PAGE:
When we ask ourselves, “What do I want?” we are clarifying what we don’t have that could make our lives better if we had it. Here are some examples: “I want a new car;” “I want a better paying job;” “I want to be a better father to my children.” All of these are worthy pursuits. The problem is, unless we answer the question “Why?” then we are likely not going to see any real change. Sure, we may push ourselves toward a few weeks of forward momentum. But, for those of us that are like me, we are just going to go back to what is immediate and comfortable. We need proper motivation. We need to know why we are doing what we are doing. Why do we want to achieve our goals?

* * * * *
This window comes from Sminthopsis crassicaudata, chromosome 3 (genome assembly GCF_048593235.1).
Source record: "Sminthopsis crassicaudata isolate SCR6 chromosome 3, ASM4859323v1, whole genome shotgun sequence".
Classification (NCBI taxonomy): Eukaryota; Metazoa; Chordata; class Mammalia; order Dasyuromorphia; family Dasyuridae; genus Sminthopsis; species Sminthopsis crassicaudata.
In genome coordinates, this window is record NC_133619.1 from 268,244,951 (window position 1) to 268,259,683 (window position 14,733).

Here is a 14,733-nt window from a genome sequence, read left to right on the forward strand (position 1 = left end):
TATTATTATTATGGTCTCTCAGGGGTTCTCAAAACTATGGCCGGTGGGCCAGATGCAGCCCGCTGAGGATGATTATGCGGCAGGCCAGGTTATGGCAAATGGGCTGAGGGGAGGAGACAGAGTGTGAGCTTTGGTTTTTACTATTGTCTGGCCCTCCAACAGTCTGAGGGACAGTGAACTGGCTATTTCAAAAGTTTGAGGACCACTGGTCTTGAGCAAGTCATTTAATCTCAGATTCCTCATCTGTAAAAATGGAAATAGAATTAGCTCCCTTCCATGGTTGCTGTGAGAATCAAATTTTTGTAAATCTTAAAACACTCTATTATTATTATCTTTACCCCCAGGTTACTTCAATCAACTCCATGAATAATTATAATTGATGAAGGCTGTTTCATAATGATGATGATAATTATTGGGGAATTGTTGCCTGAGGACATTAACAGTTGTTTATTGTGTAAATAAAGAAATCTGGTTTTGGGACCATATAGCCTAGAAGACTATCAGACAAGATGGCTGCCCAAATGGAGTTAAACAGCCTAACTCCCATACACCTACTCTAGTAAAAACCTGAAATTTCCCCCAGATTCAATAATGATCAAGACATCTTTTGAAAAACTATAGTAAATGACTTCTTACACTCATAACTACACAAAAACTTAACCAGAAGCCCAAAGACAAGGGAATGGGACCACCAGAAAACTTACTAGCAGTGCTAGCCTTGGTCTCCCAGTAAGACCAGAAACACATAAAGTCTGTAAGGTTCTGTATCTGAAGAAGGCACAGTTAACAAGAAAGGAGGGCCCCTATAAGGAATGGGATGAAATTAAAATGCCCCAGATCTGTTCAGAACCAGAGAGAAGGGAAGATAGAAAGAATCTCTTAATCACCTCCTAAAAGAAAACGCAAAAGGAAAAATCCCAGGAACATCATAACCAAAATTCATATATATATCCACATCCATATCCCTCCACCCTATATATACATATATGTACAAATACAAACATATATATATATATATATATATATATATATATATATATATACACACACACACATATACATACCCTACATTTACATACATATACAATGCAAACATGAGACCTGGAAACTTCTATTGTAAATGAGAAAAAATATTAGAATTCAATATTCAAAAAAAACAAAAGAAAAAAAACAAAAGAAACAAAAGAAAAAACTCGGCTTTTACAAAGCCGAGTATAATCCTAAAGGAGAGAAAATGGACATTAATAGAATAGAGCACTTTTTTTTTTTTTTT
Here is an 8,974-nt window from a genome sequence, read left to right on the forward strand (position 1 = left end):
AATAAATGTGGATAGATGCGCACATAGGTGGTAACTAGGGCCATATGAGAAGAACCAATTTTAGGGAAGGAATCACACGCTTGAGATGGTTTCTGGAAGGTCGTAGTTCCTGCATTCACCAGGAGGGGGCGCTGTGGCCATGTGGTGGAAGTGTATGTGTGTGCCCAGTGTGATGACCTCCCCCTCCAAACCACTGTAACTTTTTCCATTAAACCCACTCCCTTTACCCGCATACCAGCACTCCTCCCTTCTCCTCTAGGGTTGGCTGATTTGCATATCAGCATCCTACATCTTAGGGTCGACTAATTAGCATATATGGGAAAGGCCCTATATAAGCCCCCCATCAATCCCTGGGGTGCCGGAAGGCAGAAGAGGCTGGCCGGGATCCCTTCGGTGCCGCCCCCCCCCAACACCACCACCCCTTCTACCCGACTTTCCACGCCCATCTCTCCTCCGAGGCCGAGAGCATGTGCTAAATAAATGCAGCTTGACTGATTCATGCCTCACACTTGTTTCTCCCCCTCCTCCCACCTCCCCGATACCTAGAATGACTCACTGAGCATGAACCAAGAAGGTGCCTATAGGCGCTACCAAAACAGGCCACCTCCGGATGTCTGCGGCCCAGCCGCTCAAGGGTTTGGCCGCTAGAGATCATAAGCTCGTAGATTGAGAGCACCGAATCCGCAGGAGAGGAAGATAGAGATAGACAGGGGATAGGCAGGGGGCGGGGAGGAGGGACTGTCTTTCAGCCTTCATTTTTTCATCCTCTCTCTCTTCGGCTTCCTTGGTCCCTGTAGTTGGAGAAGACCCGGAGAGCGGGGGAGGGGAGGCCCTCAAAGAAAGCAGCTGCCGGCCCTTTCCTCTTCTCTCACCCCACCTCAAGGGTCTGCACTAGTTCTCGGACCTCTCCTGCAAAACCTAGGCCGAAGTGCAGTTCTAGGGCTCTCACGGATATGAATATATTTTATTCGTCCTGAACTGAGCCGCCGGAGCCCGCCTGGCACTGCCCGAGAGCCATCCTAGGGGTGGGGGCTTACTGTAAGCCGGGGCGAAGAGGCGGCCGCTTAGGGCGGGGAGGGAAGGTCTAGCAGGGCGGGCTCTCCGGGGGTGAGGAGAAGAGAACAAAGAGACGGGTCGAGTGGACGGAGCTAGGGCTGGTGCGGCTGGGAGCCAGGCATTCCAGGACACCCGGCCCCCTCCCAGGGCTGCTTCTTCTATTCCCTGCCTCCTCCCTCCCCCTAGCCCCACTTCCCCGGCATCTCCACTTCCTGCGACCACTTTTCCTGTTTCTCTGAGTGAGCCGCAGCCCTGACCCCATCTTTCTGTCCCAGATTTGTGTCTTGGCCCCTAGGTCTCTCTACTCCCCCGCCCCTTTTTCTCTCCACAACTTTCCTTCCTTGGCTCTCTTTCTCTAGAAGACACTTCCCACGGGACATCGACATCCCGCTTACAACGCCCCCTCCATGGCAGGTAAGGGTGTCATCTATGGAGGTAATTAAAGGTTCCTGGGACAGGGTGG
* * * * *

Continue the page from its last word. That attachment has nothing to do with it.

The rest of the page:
Let me go back to one of the examples I just brought up: “I want a new car.” Let’s ask the question, “Why do I want a new car?” Now, let’s say that my reasoning is, “I want a new car, because I want to be able to go on long trips without fearing the car will break down.” Now, I will take it a little further: “I want a car so that I can take that trip to Texas I have always been dreaming about.” There’s my why! With this thought, I can start picturing what it would be like to be in Texas, driving around in a reliable car, seeing sights I haven’t been able to do with this old clunker that I have sitting in my driveway right now (this is all hypothetical). The more concrete the picture is in my mind, the more I start to build up a passion to make that dream a reality.